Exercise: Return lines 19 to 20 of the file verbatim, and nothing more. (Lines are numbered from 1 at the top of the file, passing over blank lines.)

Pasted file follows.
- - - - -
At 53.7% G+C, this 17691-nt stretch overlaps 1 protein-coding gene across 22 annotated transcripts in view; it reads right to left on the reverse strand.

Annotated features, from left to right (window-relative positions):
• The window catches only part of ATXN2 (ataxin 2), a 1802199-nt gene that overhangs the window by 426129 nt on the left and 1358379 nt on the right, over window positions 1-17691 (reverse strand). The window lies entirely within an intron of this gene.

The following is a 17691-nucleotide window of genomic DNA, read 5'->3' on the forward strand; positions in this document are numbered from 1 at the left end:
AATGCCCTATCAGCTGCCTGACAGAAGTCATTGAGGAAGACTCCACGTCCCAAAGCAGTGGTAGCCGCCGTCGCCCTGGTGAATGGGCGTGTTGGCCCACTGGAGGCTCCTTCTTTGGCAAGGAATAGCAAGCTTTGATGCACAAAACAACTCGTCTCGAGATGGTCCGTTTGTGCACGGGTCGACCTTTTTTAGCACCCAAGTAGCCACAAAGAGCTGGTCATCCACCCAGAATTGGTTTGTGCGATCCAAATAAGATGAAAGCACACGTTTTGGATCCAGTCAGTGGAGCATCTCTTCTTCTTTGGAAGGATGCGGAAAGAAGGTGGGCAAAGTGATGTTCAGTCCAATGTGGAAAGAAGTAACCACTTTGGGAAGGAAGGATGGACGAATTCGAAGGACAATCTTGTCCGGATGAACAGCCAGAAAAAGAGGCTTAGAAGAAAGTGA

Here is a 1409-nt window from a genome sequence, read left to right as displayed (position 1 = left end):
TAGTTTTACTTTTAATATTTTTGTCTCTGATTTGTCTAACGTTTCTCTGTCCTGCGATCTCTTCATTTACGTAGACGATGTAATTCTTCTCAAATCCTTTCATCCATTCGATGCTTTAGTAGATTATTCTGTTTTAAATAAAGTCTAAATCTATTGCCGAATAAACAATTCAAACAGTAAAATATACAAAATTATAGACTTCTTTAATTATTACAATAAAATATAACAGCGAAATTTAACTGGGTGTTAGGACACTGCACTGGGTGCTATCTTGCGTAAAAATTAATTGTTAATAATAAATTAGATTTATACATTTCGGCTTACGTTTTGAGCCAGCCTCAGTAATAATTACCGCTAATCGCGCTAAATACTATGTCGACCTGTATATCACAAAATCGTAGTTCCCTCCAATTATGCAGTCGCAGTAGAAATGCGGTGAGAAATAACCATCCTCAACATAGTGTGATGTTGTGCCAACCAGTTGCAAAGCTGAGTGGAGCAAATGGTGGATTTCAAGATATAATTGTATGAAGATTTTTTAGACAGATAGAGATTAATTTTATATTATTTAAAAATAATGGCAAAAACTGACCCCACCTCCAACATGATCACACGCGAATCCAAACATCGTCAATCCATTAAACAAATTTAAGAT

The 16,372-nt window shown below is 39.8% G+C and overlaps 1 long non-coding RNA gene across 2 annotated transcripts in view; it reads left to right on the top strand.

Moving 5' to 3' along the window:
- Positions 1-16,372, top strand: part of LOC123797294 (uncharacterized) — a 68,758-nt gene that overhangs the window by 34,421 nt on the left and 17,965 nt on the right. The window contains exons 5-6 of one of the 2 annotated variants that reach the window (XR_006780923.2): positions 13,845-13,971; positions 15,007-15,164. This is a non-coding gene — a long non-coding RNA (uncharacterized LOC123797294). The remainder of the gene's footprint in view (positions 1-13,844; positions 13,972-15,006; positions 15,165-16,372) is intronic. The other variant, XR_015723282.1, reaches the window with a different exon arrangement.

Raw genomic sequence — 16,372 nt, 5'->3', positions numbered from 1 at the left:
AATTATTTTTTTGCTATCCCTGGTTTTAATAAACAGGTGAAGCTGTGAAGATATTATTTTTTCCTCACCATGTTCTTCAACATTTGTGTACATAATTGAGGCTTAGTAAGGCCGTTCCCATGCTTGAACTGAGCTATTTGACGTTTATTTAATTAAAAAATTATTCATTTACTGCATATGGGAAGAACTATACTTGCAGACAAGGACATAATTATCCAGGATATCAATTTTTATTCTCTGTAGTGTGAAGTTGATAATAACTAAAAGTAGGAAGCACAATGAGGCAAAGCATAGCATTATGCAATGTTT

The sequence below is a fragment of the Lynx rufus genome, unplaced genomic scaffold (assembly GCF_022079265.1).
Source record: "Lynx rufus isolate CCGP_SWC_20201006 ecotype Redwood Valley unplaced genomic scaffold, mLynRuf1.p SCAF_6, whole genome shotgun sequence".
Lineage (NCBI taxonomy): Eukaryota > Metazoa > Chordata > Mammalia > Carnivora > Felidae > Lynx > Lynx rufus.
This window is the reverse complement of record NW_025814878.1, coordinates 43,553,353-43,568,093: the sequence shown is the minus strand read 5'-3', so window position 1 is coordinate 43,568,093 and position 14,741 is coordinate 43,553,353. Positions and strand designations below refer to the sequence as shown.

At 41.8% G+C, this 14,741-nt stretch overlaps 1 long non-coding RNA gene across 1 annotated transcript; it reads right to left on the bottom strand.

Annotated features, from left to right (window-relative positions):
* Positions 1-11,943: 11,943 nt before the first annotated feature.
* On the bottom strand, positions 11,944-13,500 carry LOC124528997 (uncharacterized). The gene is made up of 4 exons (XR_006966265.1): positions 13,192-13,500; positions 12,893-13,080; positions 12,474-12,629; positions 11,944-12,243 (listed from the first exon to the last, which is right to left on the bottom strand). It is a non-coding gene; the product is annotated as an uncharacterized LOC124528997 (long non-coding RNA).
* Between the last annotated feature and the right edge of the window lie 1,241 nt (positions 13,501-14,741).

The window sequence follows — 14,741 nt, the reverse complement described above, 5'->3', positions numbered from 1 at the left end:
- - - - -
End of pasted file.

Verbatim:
* Positions 1-11,943: 11,943 nt before the first annotated feature.
* On the bottom strand, positions 11,944-13,500 carry LOC124528997 (uncharacterized). The gene is made up of 4 exons (XR_006966265.1): positions 13,192-13,500; positions 12,893-13,080; positions 12,474-12,629; positions 11,944-12,243 (listed from the first exon to the last, which is right to left on the bottom strand). It is a non-coding gene; the product is annotated as an uncharacterized LOC124528997 (long non-coding RNA).